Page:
We continue to introduce this year’s recipients of The Wadsworth International Fellowship with DANIEL PERERA BAHAMÓN of Guatemala, currently pursuing a Doctorate in Anthropology at the University of Texas at Austin!
Born on the Day of the Dead, 1980, I am a first-generation Guatemalan from a family of Catholic Colombians and Sephardic Jewish immigrants from Bulgaria and Palestine. I grew up in Guatemala City during a time of great political violence, coming of age after the signing of the Peace Accords (1996). I received my BA in International Studies and History (2003) from The University of North Carolina at Chapel Hill, USA. For several years, I was part of the coordinating council of Unitierra (2003-2008), a grassroots think- and do-tank in Oaxaca, Mexico inspired by the ideas of Ivan Illich and the autonomist political practices of the indigenous peoples of Oaxaca and Chiapas.
I recently received my MA in Latin American Studies (2013) from The University of Texas at Austin. My thesis focuses on elite retrenchment in response to the political and symbolic gains of black and indigenous peoples in postwar Guatemala. I characterize the emerging neoliberal governance project as “post-multicultural.”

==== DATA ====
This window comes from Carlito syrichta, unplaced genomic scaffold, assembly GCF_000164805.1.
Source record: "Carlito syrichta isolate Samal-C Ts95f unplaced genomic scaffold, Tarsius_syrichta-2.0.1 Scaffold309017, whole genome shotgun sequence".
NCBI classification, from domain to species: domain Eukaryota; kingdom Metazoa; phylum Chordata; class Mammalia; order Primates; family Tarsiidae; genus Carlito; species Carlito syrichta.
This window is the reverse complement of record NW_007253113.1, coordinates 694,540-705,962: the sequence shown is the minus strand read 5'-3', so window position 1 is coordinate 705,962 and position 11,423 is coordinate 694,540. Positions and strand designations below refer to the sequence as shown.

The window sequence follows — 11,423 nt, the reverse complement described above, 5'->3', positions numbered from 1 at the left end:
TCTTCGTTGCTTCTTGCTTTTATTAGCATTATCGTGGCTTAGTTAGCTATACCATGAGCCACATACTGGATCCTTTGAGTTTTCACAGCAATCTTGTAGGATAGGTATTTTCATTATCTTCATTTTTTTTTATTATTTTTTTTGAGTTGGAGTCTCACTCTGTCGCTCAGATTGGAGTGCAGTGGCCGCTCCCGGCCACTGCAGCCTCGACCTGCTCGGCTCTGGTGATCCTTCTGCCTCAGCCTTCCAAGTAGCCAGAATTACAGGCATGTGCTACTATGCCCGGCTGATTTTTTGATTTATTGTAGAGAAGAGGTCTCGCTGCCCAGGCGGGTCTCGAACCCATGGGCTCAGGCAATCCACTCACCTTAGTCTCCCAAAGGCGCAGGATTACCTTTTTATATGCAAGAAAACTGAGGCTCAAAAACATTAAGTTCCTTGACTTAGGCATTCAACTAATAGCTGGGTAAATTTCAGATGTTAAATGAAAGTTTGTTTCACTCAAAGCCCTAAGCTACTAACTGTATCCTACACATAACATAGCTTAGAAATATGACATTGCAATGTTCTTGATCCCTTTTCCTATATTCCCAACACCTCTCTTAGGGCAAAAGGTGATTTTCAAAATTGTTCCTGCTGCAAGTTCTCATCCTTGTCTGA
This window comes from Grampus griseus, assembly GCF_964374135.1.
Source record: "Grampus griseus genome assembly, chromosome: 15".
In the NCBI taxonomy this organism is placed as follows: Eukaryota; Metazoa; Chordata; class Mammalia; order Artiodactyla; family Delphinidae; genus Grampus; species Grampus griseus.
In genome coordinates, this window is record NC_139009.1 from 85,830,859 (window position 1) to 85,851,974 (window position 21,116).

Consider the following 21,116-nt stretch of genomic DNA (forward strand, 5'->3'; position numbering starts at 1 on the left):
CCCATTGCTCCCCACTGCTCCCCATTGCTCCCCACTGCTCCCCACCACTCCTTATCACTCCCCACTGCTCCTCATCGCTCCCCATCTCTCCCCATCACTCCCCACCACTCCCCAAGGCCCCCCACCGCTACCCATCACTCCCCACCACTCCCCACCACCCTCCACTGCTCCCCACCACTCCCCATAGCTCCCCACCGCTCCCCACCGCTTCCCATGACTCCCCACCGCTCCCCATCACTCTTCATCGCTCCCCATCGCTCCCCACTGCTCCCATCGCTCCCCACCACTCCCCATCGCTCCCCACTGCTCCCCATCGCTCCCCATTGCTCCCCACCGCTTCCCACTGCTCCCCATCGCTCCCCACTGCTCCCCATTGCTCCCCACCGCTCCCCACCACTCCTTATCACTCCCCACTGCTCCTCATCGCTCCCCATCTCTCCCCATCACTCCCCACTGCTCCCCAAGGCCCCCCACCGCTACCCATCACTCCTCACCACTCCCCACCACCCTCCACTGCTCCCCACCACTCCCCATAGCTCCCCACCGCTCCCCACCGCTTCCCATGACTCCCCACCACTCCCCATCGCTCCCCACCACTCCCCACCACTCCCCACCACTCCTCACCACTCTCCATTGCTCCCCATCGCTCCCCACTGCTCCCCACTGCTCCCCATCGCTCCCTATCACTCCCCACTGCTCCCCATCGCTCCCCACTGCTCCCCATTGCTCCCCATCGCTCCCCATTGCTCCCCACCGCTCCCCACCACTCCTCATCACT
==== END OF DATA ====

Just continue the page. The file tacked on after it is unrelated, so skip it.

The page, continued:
My doctoral research interrogates the relation between whiteness, violence, securitization, affect, and evolving forms of social belonging in Guatemala. I draw from visual anthropology in order to examine the production, circulation and uptake of media artifacts, aesthetic forms and practices that might alternatively reflect the ascendancy of whiteness and the affirmation of life projects otherwise. As both a critical and an expressive component of my ethnography, I also seek to produce audiovisual artifacts in collaboration with my research subjects.
I have chosen UT-Austin for my graduate studies because it is one of the premier research institutions for investigating Guatemala and the broader Mesoamerican region. As pioneers in Activist Anthropology, faculty at UT foster research that is critical, rigorous and epistemologically innovative while remaining committed to the struggles for social change that its subjects and stakeholders undertake. The department also pushes the envelope in ethnographic writing, encouraging literary and audiovisual experimentation for more nuanced research-creation.